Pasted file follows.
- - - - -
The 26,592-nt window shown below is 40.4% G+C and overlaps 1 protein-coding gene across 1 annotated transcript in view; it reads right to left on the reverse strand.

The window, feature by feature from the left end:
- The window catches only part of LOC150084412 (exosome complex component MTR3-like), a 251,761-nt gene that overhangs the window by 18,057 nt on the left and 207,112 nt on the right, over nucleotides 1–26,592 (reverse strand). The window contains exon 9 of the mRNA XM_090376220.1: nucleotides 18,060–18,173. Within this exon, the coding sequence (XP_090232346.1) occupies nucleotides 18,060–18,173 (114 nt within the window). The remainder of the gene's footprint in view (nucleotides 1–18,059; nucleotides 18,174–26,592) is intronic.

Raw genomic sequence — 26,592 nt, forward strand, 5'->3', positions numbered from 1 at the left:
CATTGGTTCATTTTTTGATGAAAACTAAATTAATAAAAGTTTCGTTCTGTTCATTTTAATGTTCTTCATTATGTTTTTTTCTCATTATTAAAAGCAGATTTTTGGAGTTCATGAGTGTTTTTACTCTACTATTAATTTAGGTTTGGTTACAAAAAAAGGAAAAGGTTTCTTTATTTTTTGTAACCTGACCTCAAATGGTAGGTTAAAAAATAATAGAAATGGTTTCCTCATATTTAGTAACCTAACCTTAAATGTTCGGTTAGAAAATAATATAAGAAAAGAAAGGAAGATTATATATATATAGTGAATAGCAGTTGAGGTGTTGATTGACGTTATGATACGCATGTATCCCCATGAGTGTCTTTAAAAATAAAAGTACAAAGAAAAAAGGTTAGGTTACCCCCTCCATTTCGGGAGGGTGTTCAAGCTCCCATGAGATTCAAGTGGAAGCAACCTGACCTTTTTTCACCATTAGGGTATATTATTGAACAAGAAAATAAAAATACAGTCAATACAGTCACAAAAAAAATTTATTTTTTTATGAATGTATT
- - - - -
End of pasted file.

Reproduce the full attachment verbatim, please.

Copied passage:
The 26,592-nt window shown below is 40.4% G+C and overlaps 1 protein-coding gene across 1 annotated transcript in view; it reads right to left on the reverse strand.

The window, feature by feature from the left end:
- The window catches only part of LOC150084412 (exosome complex component MTR3-like), a 251,761-nt gene that overhangs the window by 18,057 nt on the left and 207,112 nt on the right, over nucleotides 1–26,592 (reverse strand). The window contains exon 9 of the mRNA XM_090376220.1: nucleotides 18,060–18,173. Within this exon, the coding sequence (XP_090232346.1) occupies nucleotides 18,060–18,173 (114 nt within the window). The remainder of the gene's footprint in view (nucleotides 1–18,059; nucleotides 18,174–26,592) is intronic.

Raw genomic sequence — 26,592 nt, forward strand, 5'->3', positions numbered from 1 at the left:
CATTGGTTCATTTTTTGATGAAAACTAAATTAATAAAAGTTTCGTTCTGTTCATTTTAATGTTCTTCATTATGTTTTTTTCTCATTATTAAAAGCAGATTTTTGGAGTTCATGAGTGTTTTTACTCTACTATTAATTTAGGTTTGGTTACAAAAAAAGGAAAAGGTTTCTTTATTTTTTGTAACCTGACCTCAAATGGTAGGTTAAAAAATAATAGAAATGGTTTCCTCATATTTAGTAACCTAACCTTAAATGTTCGGTTAGAAAATAATATAAGAAAAGAAAGGAAGATTATATATATATAGTGAATAGCAGTTGAGGTGTTGATTGACGTTATGATACGCATGTATCCCCATGAGTGTCTTTAAAAATAAAAGTACAAAGAAAAAAGGTTAGGTTACCCCCTCCATTTCGGGAGGGTGTTCAAGCTCCCATGAGATTCAAGTGGAAGCAACCTGACCTTTTTTCACCATTAGGGTATATTATTGAACAAGAAAATAAAAATACAGTCAATACAGTCACAAAAAAAATTTATTTTTTTATGAATGTATT